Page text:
Ending the War

Ending the War

So many of us long for peace in the world, but we approach this yearning from a place of opposition, of pushing away from what we don’t like or can’t accept.  In effect, we take the energy of war into our bodies and our beings and somehow expect that peace will arise from the fighting.  We harden our hearts against those who we feel have hardened their hearts against us (or against Truth, or against some Ideal we hold sacred).  We place the hardening over there, in those people who are doing it wrong, and fail to notice that we ourselves are also hardened . . . frightened, closed, and at war.

I notice this warring in my Facebook newsfeed.  Folks I don’t necessarily agree with point their fingers at folks I may (in principle) agree with; then the folks I may (in principle) agree with point their fingers back.  Only these days the finger pointing includes a bevy of insults, derision, and personal attack.  No ideas are exchanged.  No one is listening.  No one is holding the space of open-hearted presence.  Everyone is so busy fighting each other . . . even the folks who claim they want to create a more peaceful world . . . even the folks who don’t outwardly claim to want this, but probably do want it on the inside.  Everyone is so busy fighting each other that no peace is possible.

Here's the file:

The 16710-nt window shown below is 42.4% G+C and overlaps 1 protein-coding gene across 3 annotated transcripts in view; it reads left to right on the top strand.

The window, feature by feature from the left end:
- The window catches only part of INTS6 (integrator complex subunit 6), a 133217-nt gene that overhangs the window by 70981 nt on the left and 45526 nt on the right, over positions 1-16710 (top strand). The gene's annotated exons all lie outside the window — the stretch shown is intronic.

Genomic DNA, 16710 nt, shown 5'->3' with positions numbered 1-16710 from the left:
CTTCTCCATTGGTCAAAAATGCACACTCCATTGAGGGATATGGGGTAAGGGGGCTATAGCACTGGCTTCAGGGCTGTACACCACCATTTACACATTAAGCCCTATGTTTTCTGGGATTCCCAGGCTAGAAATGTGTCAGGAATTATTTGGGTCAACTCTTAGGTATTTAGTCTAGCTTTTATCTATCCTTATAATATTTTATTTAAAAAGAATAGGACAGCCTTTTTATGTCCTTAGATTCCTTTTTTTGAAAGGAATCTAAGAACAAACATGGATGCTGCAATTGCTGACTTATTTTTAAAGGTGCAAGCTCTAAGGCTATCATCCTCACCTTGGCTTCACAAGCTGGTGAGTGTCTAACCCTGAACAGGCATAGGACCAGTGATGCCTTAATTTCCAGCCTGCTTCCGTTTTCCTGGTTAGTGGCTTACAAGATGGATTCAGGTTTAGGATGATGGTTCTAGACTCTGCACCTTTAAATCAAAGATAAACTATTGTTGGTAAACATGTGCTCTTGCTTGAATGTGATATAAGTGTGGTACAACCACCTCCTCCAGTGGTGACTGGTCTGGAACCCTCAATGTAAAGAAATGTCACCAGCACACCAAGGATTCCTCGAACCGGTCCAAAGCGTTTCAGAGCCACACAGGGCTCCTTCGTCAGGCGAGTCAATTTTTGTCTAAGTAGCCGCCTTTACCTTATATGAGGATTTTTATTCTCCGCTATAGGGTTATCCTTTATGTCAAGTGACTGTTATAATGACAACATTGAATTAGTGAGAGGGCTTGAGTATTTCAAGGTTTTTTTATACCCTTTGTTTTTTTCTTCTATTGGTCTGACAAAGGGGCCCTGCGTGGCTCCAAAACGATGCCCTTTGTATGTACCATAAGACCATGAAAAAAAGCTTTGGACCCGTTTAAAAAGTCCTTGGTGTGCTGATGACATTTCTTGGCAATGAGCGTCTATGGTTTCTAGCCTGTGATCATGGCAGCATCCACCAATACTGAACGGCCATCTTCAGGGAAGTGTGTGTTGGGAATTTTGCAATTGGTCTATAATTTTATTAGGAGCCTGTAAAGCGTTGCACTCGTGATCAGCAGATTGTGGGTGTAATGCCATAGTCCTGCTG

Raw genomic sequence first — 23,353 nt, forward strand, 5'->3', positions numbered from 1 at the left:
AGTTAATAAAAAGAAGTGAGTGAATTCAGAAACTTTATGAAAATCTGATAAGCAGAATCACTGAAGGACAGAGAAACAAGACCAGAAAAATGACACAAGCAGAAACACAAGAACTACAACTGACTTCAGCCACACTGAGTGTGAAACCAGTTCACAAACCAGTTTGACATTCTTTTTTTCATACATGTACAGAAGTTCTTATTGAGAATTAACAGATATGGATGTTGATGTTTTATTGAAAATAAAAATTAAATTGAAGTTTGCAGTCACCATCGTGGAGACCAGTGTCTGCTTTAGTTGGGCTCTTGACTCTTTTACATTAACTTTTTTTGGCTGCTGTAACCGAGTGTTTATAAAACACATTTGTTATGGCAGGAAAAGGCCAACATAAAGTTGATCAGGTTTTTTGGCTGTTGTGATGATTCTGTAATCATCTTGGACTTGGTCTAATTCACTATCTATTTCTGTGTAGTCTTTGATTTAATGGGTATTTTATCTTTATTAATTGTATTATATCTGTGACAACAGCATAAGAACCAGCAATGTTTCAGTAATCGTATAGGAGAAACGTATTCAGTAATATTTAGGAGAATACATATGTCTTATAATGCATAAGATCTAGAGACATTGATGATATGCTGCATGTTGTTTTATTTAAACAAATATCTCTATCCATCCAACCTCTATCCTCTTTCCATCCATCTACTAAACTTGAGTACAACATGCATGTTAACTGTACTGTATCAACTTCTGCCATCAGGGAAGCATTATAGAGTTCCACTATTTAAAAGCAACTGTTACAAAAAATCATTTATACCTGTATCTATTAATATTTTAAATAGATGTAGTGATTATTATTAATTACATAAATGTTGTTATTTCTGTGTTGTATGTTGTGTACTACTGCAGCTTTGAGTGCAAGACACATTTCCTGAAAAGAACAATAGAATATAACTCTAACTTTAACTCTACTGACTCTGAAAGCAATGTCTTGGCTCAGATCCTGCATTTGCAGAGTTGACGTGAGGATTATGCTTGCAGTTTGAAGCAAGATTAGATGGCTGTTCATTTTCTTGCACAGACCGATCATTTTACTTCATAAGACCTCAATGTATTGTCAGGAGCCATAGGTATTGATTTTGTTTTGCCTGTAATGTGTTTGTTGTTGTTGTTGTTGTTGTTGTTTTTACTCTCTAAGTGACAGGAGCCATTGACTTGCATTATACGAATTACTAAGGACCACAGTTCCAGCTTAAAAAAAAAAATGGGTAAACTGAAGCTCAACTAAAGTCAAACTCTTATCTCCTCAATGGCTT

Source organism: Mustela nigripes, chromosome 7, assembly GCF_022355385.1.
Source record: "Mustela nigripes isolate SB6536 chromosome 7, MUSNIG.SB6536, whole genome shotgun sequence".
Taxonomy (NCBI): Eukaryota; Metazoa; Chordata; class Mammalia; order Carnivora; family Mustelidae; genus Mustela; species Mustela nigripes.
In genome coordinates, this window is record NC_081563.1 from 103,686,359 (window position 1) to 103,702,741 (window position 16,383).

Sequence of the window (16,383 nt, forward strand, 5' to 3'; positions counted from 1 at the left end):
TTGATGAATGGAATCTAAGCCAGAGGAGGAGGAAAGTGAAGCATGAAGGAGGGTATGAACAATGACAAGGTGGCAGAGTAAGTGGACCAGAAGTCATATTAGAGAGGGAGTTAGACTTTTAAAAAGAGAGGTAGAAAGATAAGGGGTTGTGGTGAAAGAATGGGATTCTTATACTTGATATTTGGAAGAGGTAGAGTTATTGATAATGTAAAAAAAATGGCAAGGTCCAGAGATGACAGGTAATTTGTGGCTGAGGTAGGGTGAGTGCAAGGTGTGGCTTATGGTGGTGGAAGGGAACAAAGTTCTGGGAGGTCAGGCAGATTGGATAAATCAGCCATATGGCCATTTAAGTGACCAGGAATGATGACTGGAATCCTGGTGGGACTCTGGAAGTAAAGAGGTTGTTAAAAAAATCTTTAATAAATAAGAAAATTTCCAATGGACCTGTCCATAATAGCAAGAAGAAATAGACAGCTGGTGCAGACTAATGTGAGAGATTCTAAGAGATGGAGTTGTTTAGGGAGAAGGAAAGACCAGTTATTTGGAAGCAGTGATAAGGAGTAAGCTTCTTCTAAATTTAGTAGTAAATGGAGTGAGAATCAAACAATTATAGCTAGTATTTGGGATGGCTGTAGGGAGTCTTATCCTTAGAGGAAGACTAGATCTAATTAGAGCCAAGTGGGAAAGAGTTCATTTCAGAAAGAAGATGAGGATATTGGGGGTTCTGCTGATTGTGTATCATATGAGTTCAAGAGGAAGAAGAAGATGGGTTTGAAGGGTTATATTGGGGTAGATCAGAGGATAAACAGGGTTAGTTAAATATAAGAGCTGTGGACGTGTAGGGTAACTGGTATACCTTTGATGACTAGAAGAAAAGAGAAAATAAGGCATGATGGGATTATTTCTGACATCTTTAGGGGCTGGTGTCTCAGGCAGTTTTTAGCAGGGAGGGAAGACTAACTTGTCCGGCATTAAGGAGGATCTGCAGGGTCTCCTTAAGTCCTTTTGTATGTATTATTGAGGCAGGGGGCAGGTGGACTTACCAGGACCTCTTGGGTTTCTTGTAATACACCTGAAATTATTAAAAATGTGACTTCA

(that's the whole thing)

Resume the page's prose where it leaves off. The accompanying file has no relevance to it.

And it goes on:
If I’m honest, I also notice the warring sometimes in my internal “newsfeed.”  While I may not be one to engage in online conflict, being at war internally is not a more holy path, it is simply a quieter one.

We live in the atmosphere of whatever we rehearse.  This is a challenging practice to truly grok and really must be experienced rather than conceptualized.  If we wish for peace in the world, we must practice engaging from a place of peace.  We must learn to find peace in our own bodies, hearts, and minds, so that we can engage the outer world through the vehicle of that peace.  We must begin to recognize the war we are fighting inside our own minds, and choose to put down our weapons.  This doesn’t mean becoming passive.  It doesn’t mean stuffing our strong emotions.  But it does mean shifting our focus toward the kind of world we wish to live in, and moving from that place of peace, rather than perpetuating the energies of the world as it suffers and keeping the war going.  Because if we continue to believe that we are on the side of Good, and that the other is truly Other, we remain at war and miss the call to peace completely.

♥ ♥ ♥

Rafia Rebeck, MEd, MA, LPCC, is trained in the Hakomi Method of Psychotherapy. She offers a warm, sincere, and safe approach for those who seek personal transformation through mindfulness. Please feel welcome to get in touch by contacting rafiarebeck@gmail.com.  If this blog postcard was meaningful for you, I invite you to share it with others who may benefit.